MAY 30, 2018 06:00 AM PDT

Phenotypic Profiling for Improving Drug Discovery Productivity

C.E. CREDITS: P.A.C.E. CE | Florida CE
Speakers
  • Chief Scientific Officer, Translational Biology, Eurofins DiscoverX
    Biography
      Dr. Ellen L. Berg is Chief Scientific Officer for the DiscoverX BioSeek Business Unit. Dr. Berg is responsible for the BioMAP® platform of human primary cell-based assays and predictive analysis tools. Dr. Berg was a founder and the CSO of BioSeek, acquired by DiscoverX in 2012, and previously led a research team at Protein Design Labs developing novel therapeutic antibodies for inflammatory diseases. She is an expert in in vitro models of human disease and tissue biology, holds a number of patents, and has authored over 75 publications in the areas of inflammation, systems biology, phenotypic drug discovery, and drug and toxicity mechanisms of action. Dr. Berg has served in various positions with the Society of Laboratory Automation and Screening and is a member of the Society of Toxicology.

      Dr. Berg has a Ph.D. from Northwestern University and was a Postdoctoral Fellow at Stanford University.

    Abstract:

    The pharmaceutical industry’s productivity crisis is well known with >90% of drug candidates failing in clinical testing, primarily due to unexpected toxicity or lack of efficacy.  Despite advances in high throughput ‘omics technologies and the large volume of information that is now amassed on new drug candidates, the probability of success for new molecules is not improving.  Scannel and Bosney (2016) have pointed to a lack of predictive preclinical models as one of the key factors.  New approaches using human-based in vitro cell systems are showing promise for replacing the use of animal models, particularly in cases where animal testing has failed to predict human effects. These new approaches will be described along with case studies that illustrate how these methods can generate mechanistic hypotheses for drug induced cardiovascular toxicity.  Also to be discussed is how phenotypic assay data may be incorporated into safety risk assessments through the adverse outcome pathway framework being developed for chemical safety testing.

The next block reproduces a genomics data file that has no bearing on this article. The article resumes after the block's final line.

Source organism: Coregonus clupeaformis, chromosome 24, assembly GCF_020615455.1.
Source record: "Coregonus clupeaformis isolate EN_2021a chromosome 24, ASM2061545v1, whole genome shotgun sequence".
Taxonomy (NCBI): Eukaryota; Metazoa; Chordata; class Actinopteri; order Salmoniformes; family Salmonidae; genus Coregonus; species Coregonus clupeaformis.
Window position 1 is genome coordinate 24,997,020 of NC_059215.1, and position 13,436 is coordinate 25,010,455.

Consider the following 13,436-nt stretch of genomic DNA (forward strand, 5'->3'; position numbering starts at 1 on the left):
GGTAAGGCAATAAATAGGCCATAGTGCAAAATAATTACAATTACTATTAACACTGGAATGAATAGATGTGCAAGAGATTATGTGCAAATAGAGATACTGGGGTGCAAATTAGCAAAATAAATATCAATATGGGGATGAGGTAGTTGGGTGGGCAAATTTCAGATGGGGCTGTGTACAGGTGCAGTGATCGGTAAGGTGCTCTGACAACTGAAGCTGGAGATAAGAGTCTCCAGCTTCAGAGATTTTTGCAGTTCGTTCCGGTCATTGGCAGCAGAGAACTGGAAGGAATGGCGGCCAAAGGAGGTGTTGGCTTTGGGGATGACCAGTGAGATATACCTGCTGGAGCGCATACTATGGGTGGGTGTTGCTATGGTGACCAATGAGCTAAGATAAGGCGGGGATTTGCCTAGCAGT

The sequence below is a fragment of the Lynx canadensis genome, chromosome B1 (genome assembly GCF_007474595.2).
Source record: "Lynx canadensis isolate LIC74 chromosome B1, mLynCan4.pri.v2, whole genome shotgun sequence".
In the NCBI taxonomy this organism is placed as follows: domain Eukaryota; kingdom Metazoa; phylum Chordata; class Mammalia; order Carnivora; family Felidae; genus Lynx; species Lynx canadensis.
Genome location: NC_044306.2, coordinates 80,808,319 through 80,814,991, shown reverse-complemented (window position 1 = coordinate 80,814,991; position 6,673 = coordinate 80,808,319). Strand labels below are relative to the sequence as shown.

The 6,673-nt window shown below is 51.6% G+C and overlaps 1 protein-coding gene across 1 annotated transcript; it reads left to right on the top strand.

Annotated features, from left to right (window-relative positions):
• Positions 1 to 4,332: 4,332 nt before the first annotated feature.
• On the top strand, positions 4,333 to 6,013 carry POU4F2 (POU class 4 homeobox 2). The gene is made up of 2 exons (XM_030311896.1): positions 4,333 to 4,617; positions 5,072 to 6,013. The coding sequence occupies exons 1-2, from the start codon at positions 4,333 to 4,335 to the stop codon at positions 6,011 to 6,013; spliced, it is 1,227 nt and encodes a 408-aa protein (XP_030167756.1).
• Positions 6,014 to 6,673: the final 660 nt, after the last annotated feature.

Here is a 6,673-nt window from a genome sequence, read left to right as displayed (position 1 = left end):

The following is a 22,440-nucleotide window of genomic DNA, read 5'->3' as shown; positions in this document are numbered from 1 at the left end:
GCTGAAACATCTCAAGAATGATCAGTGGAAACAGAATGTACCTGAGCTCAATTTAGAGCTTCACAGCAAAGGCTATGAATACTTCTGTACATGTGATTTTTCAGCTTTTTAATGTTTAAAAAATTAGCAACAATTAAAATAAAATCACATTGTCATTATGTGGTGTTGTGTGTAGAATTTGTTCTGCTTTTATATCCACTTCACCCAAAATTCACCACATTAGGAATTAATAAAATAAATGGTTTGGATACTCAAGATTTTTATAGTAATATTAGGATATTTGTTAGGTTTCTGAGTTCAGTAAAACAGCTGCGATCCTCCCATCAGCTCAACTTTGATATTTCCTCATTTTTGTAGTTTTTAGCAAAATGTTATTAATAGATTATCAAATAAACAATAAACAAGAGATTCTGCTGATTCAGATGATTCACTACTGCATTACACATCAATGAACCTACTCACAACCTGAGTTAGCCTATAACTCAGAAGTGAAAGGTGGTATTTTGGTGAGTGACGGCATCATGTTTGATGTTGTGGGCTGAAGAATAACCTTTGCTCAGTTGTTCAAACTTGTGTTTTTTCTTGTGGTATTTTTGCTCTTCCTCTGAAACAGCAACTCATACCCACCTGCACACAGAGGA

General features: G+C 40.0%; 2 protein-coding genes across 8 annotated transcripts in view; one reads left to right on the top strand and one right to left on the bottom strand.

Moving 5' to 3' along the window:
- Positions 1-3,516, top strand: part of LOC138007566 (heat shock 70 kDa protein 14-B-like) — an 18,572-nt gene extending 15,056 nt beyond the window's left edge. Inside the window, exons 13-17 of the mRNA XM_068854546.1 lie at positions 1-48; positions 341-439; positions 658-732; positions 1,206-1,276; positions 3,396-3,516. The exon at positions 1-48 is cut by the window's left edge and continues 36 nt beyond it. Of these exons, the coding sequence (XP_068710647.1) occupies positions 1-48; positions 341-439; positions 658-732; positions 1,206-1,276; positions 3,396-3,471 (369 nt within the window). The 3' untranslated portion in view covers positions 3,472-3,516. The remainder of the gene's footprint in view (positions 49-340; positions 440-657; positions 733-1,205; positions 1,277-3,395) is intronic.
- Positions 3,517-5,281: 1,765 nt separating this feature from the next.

Learning Objectives: 

    1. Learn about non-animal based in vitro assays for preclinical testing in drug discovery.
    2. Review some of the factors that make it challenging to predict drug efficacy in clinical testing.
    3. Find out about new hypotheses underlying cardiovascular disease and drug induced cardiotoxicity.


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